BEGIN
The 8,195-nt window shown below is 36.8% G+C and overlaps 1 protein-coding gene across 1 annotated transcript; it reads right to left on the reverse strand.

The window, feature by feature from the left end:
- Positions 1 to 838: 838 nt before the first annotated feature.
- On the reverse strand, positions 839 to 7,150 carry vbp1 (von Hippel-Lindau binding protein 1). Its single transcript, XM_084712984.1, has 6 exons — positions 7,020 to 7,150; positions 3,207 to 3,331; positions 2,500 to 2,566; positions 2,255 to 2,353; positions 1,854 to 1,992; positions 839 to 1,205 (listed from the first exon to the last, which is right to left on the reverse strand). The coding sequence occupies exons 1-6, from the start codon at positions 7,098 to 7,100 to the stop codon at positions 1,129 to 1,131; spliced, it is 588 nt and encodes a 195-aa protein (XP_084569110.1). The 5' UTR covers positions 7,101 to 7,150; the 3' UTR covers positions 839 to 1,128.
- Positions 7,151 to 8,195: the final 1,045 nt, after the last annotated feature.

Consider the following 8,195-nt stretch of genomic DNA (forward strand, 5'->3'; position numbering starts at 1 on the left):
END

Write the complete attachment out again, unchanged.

The 8,195-nt window shown below is 36.8% G+C and overlaps 1 protein-coding gene across 1 annotated transcript; it reads right to left on the reverse strand.

The window, feature by feature from the left end:
- Positions 1 to 838: 838 nt before the first annotated feature.
- On the reverse strand, positions 839 to 7,150 carry vbp1 (von Hippel-Lindau binding protein 1). Its single transcript, XM_084712984.1, has 6 exons — positions 7,020 to 7,150; positions 3,207 to 3,331; positions 2,500 to 2,566; positions 2,255 to 2,353; positions 1,854 to 1,992; positions 839 to 1,205 (listed from the first exon to the last, which is right to left on the reverse strand). The coding sequence occupies exons 1-6, from the start codon at positions 7,098 to 7,100 to the stop codon at positions 1,129 to 1,131; spliced, it is 588 nt and encodes a 195-aa protein (XP_084569110.1). The 5' UTR covers positions 7,101 to 7,150; the 3' UTR covers positions 839 to 1,128.
- Positions 7,151 to 8,195: the final 1,045 nt, after the last annotated feature.

Consider the following 8,195-nt stretch of genomic DNA (forward strand, 5'->3'; position numbering starts at 1 on the left):